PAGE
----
Research at Sussex
Our research is contributing new knowledge, ideas and solutions, which is leading to real change in the world and making a difference to people's lives.
Shining a light on the impact of pesticides on bees
Professor Dave Goulson’s research into the impact of pesticides on bumblebees has been widely cited in the media, and has led governments to take action to better protect insects.
Impacted podcast: Dave Goulson
Welcome to Impacted, the podcast series about research for real change. Each episode showcases researchers at Sussex and considers the impact their work is having in the world.
Listen to Dave Goulson talk about his research into the impact of pesticides on bumblebees.
World's first global podoconiosis map
Dr Kebede Deribe, an epidemiologist at the Brighton and Sussex Medical School, has been leading efforts to create a global map of podoconiosis.
The Global Atlas will provide public health officials and policy makers with vital information needed to treat patients.
Using data to tackle biodiversity loss
How can we use small-scale data to see bigger patterns in biodiversity loss?
Professor Jörn Scharlemann's research has been instrumental in securing a ban on the international trade of pangolins, the world’s only scaly mammals threatened with extinction.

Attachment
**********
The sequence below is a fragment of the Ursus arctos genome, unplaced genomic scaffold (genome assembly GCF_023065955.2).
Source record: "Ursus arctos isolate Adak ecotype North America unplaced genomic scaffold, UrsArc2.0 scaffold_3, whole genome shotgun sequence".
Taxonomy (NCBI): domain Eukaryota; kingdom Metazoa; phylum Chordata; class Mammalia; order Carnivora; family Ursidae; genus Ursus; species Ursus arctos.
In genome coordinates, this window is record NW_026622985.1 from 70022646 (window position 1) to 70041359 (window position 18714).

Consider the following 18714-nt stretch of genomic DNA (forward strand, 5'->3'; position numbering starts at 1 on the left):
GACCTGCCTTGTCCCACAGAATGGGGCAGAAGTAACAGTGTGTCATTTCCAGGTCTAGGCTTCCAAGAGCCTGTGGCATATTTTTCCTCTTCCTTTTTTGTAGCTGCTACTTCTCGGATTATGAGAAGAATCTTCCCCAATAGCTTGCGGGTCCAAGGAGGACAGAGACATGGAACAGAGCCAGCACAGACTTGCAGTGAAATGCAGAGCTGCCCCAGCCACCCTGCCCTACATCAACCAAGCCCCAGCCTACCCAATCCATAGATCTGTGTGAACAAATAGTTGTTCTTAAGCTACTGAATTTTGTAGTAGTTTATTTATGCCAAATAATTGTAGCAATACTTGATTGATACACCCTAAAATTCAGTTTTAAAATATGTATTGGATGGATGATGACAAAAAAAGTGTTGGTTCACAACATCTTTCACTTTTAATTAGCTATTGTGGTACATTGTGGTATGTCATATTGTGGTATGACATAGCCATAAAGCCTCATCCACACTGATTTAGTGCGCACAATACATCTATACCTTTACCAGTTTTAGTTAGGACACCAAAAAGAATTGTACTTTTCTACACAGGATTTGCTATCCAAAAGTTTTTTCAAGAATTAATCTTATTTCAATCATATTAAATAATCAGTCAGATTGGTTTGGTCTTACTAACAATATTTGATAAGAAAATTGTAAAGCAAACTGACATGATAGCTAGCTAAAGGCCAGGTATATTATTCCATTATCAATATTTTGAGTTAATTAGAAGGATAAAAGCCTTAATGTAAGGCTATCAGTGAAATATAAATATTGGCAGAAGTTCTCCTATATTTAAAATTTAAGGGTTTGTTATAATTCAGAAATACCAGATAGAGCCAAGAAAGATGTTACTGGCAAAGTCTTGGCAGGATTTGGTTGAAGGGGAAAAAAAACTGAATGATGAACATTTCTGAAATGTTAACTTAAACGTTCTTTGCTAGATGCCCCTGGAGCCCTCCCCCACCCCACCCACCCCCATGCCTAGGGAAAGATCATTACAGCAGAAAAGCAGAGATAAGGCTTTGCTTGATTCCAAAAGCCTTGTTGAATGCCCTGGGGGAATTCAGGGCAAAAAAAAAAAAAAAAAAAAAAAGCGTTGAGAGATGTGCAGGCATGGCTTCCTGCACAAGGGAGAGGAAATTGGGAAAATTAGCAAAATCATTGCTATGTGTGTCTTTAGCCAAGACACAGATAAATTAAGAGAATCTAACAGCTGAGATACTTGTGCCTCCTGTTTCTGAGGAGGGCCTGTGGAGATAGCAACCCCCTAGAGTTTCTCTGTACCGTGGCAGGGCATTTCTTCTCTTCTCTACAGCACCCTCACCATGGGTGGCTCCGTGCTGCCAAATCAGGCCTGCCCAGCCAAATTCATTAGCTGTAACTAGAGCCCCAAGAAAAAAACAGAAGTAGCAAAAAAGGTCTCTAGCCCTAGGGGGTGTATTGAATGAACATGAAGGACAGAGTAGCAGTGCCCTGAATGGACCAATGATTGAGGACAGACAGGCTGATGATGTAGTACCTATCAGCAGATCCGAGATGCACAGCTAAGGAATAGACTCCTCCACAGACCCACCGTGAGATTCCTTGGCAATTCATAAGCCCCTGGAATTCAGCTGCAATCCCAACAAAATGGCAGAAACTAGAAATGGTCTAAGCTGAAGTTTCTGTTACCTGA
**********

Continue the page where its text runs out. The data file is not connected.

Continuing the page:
Computers that could change our lives
Scientists at Sussex have developed the world’s first blue print for building a quantum computer.
Giving babies a better start
A baby’s birth can be an anxious time for any parent, but premature (or pre-term) babies are particularly vulnerable when they are born.
Now, thanks to research at the Brighton and Sussex Medical School (BSMS), the outlook for premature babies around the world is much brighter.
Quantum computing is today's space programme, say academics
Researchers from Sussex have given evidence to a parliamentary inquiry about the importance of investing in the emerging quantum technologies industry.
Alien plant and animal species could pose threat to European biodiversity
Plant and animal species that would pose a threat to biodiversity should they arrive in the European Union have been identified in a research project, which a Sussex academic was a part of.
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